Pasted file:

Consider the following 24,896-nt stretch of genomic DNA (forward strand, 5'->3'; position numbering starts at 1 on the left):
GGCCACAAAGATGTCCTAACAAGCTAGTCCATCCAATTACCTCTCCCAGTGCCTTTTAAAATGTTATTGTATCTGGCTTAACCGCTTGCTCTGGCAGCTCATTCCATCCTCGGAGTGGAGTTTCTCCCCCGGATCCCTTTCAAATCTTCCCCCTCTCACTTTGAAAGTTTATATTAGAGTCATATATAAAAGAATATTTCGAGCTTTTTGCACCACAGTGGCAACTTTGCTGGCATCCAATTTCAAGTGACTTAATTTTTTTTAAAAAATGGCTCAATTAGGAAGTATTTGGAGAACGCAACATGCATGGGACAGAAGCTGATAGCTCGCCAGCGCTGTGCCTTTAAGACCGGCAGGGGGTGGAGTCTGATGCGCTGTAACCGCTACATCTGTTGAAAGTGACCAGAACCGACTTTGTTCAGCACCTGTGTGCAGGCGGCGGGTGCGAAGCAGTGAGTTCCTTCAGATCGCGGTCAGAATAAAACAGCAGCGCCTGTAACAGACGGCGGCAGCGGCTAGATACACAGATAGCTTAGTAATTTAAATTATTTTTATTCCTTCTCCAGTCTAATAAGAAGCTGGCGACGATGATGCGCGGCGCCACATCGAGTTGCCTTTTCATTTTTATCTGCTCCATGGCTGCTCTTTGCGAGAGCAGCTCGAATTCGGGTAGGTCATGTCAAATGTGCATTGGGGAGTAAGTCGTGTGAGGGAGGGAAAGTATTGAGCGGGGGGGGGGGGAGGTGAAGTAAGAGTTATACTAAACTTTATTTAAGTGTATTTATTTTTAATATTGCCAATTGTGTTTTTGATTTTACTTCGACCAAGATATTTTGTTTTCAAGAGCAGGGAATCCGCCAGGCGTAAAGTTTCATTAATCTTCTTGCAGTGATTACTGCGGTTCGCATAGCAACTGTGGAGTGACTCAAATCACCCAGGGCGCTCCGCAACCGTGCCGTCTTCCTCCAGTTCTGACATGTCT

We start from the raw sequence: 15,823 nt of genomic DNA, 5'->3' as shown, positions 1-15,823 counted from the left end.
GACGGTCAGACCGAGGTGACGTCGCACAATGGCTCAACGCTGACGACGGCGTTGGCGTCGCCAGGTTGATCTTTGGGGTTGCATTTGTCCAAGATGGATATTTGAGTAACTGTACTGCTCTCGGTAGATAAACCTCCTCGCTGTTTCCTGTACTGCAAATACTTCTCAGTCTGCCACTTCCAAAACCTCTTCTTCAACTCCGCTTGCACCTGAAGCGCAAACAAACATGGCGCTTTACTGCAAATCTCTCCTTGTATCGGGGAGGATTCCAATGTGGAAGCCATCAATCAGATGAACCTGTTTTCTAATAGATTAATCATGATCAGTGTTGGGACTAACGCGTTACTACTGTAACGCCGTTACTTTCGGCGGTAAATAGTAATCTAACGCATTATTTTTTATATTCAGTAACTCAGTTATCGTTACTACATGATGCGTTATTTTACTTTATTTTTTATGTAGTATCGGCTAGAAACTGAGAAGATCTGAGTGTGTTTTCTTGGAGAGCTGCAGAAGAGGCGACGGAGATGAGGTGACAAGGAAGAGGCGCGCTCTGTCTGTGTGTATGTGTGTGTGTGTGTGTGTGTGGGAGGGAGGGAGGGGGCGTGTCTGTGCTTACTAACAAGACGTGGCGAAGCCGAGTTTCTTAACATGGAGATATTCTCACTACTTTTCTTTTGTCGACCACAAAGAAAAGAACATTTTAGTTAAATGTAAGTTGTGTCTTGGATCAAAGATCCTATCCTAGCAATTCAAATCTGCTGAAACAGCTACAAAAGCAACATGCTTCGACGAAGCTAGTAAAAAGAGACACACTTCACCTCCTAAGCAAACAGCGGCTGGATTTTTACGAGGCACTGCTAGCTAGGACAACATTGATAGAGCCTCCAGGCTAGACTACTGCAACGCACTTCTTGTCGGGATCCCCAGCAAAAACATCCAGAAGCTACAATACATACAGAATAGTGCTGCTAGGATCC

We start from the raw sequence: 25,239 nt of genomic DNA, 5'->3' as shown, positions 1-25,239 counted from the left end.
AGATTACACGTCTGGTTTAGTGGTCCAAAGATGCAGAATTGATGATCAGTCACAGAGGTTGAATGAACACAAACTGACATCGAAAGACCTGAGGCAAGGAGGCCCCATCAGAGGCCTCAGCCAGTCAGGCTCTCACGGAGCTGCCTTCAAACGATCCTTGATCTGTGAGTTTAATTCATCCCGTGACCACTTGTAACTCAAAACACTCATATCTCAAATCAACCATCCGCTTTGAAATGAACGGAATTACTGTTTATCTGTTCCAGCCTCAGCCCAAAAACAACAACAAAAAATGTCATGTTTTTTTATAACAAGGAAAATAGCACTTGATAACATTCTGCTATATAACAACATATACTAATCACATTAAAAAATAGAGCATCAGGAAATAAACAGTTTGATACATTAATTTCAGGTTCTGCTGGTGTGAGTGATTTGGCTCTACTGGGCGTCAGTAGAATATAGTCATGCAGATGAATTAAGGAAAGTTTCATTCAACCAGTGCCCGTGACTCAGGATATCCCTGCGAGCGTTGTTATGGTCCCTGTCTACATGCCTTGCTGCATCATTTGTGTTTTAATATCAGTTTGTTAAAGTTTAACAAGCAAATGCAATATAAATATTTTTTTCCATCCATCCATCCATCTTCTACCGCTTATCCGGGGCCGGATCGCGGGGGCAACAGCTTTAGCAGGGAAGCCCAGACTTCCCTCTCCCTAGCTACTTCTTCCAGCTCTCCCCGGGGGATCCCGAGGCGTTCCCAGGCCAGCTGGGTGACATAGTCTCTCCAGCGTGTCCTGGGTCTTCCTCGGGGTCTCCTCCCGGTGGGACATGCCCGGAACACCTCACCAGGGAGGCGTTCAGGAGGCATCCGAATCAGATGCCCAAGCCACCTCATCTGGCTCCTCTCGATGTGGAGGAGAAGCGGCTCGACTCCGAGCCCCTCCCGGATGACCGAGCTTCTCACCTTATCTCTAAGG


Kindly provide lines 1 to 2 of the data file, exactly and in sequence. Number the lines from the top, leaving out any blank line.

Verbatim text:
Consider the following 24,896-nt stretch of genomic DNA (forward strand, 5'->3'; position numbering starts at 1 on the left):
GGCCACAAAGATGTCCTAACAAGCTAGTCCATCCAATTACCTCTCCCAGTGCCTTTTAAAATGTTATTGTATCTGGCTTAACCGCTTGCTCTGGCAGCTCATTCCATCCTCGGAGTGGAGTTTCTCCCCCGGATCCCTTTCAAATCTTCCCCCTCTCACTTTGAAAGTTTATATTAGAGTCATATATAAAAGAATATTTCGAGCTTTTTGCACCACAGTGGCAACTTTGCTGGCATCCAATTTCAAGTGACTTAATTTTTTTTAAAAAATGGCTCAATTAGGAAGTATTTGGAGAACGCAACATGCATGGGACAGAAGCTGATAGCTCGCCAGCGCTGTGCCTTTAAGACCGGCAGGGGGTGGAGTCTGATGCGCTGTAACCGCTACATCTGTTGAAAGTGACCAGAACCGACTTTGTTCAGCACCTGTGTGCAGGCGGCGGGTGCGAAGCAGTGAGTTCCTTCAGATCGCGGTCAGAATAAAACAGCAGCGCCTGTAACAGACGGCGGCAGCGGCTAGATACACAGATAGCTTAGTAATTTAAATTATTTTTATTCCTTCTCCAGTCTAATAAGAAGCTGGCGACGATGATGCGCGGCGCCACATCGAGTTGCCTTTTCATTTTTATCTGCTCCATGGCTGCTCTTTGCGAGAGCAGCTCGAATTCGGGTAGGTCATGTCAAATGTGCATTGGGGAGTAAGTCGTGTGAGGGAGGGAAAGTATTGAGCGGGGGGGGGGGGAGGTGAAGTAAGAGTTATACTAAACTTTATTTAAGTGTATTTATTTTTAATATTGCCAATTGTGTTTTTGATTTTACTTCGACCAAGATATTTTGTTTTCAAGAGCAGGGAATCCGCCAGGCGTAAAGTTTCATTAATCTTCTTGCAGTGATTACTGCGGTTCGCATAGCAACTGTGGAGTGACTCAAATCACCCAGGGCGCTCCGCAACCGTGCCGTCTTCCTCCAGTTCTGACATGTCT